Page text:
I totally understand the backlash engendered by all these “Americanized” versions of foreign books and movies. I know Tomas Alfredson’s Swedish version of Let The Right One In was certainly more affective and atmospheric than Matt Reeves’ American remake. I know a perfectly good Swedish adaptation of Steig Larson’s bestseller, The Girl With The Dragon Tattoo, came out only two years ago, and I agree Americans should get over their juvenile fear of reading subtitles or watching movies without recognizable Hollywood stars. But that doesn’t mean one should disregard David Fincher’s expertly made and wholly compelling Dragon Tattoo reincarnation out of narrow minded principle. Even if it is a Hollywood version, it’s still breathtaking in its directorial bravado, pacing, and lead performance.
In that performance, Rooney Mara (The Social Network) nails the tricky role of gothic Swede Lisbeth Salander, the computer hacking virtuoso, investigative prodigy, and beating heart of Larson’s book and Fincher’s film. At the same time taciturn and crying out, Salander is in her very appearance a statement on modern youth’s ironic desire for self-alienation: she has bleached eyebrows to accentuate the numerous piercings jutting masochistically through her face; she’s pale as a ghost cause her diet consists of McDonald’s fries and cigarettes; she enjoys the pain of the needle, so her body’s littered with tattoos, including the eponymous one strewn on her upper back; and she adorns an androgynous get-up of black leather and baggy pants over massive army boots. Her face is perpetually sullen and conveys an attitude that screams don’t-fuck-with-me.
Of course, Lisbeth is not only scary looking; she’s scary smart. Like the Medea of cyber retribution, she can get at someone’s bank accounts, police records, or personal information as easily as a normal web browser checks their e-mail. (Hell hath no fury like Lisbeth on her Mac Book!) An orphan and ward of the state, with a long history of sexual and mental abuse, Lisbeth, early in the film, makes an example out of a portly caseworker that should have kept his hands to himself. “What they say about me is correct. I am psychotic,” she says, gleaning over him with a demon’s eyes smeared with mascara. At least, that’s what she wants people to believe. It protects her—like the helmet she throws over her messy spiked hairdo when she rides off on her motorcycle like a bat out of hell—and keeps anyone from getting too close.
The dramatic thrust of the film, however, involves Lisbeth partnering up with an investigative reporter named Mikael Blomkvist (Daniel Craig), who finds himself on a remote Swedish island, hired to solve the 40-year-old mystery of an aristocratic family’s missing member, a young girl named Harriet. At 155 minutes, editors Kirk Baxter and Angus Wall pace the film magnificently; it never gets dull for a moment. Much of the runtime crosscuts between Blomkvist’s methodical investigation, while hauled up in a guesthouse in the wintry Swedish countryside, and Lisbeth’s troubled life back in Stockholm. Soon the two team up. Since she was the one who did the initial background check on Blomkvist for his employers, he recruits her once his deduction finds a possible link between Harriet’s disappearance and a long uncaught, religiously driven serial killer of women. It fans her vengeful flames, so Lisbeth hops on board.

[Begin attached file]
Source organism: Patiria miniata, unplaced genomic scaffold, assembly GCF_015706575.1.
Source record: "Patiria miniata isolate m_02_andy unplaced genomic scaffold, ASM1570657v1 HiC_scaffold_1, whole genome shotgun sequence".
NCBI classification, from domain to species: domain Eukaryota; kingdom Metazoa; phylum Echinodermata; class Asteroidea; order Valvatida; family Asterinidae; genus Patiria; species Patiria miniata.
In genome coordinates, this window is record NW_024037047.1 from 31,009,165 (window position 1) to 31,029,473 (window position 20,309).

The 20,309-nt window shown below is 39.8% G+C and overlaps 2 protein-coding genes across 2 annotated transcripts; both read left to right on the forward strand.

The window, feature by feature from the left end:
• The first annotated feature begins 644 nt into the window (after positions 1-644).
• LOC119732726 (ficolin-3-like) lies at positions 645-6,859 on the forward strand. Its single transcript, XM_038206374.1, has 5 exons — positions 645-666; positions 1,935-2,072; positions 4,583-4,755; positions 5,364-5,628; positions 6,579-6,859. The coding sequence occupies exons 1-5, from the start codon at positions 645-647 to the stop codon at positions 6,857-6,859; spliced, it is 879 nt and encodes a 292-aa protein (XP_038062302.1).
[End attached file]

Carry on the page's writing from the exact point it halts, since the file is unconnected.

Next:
As with his last serial killer endeavor, Zodiac (a lower-profile film that I believe may turn out to be his masterpiece), Fincher’s Dragon Tattoo is hyper meticulous. It zeroes in on the finest details and oddest particulars of an investigation marked by old school obsessive intensity and 21st century technological know-how. Fincher takes Larson’s formulaic mystery and gives it the energy, focus and style of cinematic web browsing. From photographs, news clippings, police reports, and online databases, Blomkvist and Lisbeth are able to fit the pieces together and make discoveries that no one could make in 40 years. On a desolate and ghostly island teeming with red harings, the two know that the killer is in their midst; he’s both a mouse click away and rapping ominously at the door.In its cinema-on-Ritalin kind of way, the film suggests that today’s hackers who will be tomorrow’s problem solvers. And precisely because Lisbeth is an outcast—more comfortable in front of her computer than with people—she can thrive in a world with a growing disharmony between tech-kids and the rest of humanity. She’s ahead of the societal curve. In a thematic link to Fincher’s last piece, The Social Network, Dragon Tattoo is about a world that’s more connected than ever before, but, ironically, haunted by the impersonal chill that ersatz connection has left in its wake. The movie’s last and most poignant implication is that perhaps Lisbeth Salander was looking for a way to connect person-to-person all along. Maybe her appearance was a façade covering her emotional battle wounds. Fincher once said that he was interested in “movies that scar”. His latest great film takes us to the edge of healing those scars, before trashing the sentiment and riding off alone—like a Fordian hero—into the snowy Scandinavian night.